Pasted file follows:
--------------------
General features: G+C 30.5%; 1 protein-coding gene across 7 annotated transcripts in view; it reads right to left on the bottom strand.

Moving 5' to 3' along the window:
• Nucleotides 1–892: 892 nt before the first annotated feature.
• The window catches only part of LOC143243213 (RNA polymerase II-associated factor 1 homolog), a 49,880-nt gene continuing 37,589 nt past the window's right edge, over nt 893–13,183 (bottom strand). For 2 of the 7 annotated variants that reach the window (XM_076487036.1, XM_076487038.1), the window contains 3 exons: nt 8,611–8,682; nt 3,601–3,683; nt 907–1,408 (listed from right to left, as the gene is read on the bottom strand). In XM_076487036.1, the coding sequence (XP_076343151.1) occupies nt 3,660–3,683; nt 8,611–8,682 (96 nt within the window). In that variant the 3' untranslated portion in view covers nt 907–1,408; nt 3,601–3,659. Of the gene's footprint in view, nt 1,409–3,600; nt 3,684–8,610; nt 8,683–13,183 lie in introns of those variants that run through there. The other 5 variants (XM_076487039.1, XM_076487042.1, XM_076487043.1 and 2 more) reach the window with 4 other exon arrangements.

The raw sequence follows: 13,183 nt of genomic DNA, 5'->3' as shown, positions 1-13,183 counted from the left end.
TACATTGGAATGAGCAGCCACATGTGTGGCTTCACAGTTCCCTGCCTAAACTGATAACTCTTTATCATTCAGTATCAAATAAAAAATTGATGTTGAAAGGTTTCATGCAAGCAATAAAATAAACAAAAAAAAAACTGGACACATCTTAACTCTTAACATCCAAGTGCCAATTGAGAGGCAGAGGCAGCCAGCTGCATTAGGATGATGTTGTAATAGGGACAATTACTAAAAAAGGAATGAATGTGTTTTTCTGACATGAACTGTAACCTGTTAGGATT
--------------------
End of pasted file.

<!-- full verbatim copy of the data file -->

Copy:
General features: G+C 30.5%; 1 protein-coding gene across 7 annotated transcripts in view; it reads right to left on the bottom strand.

Moving 5' to 3' along the window:
• Nucleotides 1–892: 892 nt before the first annotated feature.
• The window catches only part of LOC143243213 (RNA polymerase II-associated factor 1 homolog), a 49,880-nt gene continuing 37,589 nt past the window's right edge, over nt 893–13,183 (bottom strand). For 2 of the 7 annotated variants that reach the window (XM_076487036.1, XM_076487038.1), the window contains 3 exons: nt 8,611–8,682; nt 3,601–3,683; nt 907–1,408 (listed from right to left, as the gene is read on the bottom strand). In XM_076487036.1, the coding sequence (XP_076343151.1) occupies nt 3,660–3,683; nt 8,611–8,682 (96 nt within the window). In that variant the 3' untranslated portion in view covers nt 907–1,408; nt 3,601–3,659. Of the gene's footprint in view, nt 1,409–3,600; nt 3,684–8,610; nt 8,683–13,183 lie in introns of those variants that run through there. The other 5 variants (XM_076487039.1, XM_076487042.1, XM_076487043.1 and 2 more) reach the window with 4 other exon arrangements.

The raw sequence follows: 13,183 nt of genomic DNA, 5'->3' as shown, positions 1-13,183 counted from the left end.
TACATTGGAATGAGCAGCCACATGTGTGGCTTCACAGTTCCCTGCCTAAACTGATAACTCTTTATCATTCAGTATCAAATAAAAAATTGATGTTGAAAGGTTTCATGCAAGCAATAAAATAAACAAAAAAAAAACTGGACACATCTTAACTCTTAACATCCAAGTGCCAATTGAGAGGCAGAGGCAGCCAGCTGCATTAGGATGATGTTGTAATAGGGACAATTACTAAAAAAGGAATGAATGTGTTTTTCTGACATGAACTGTAACCTGTTAGGATT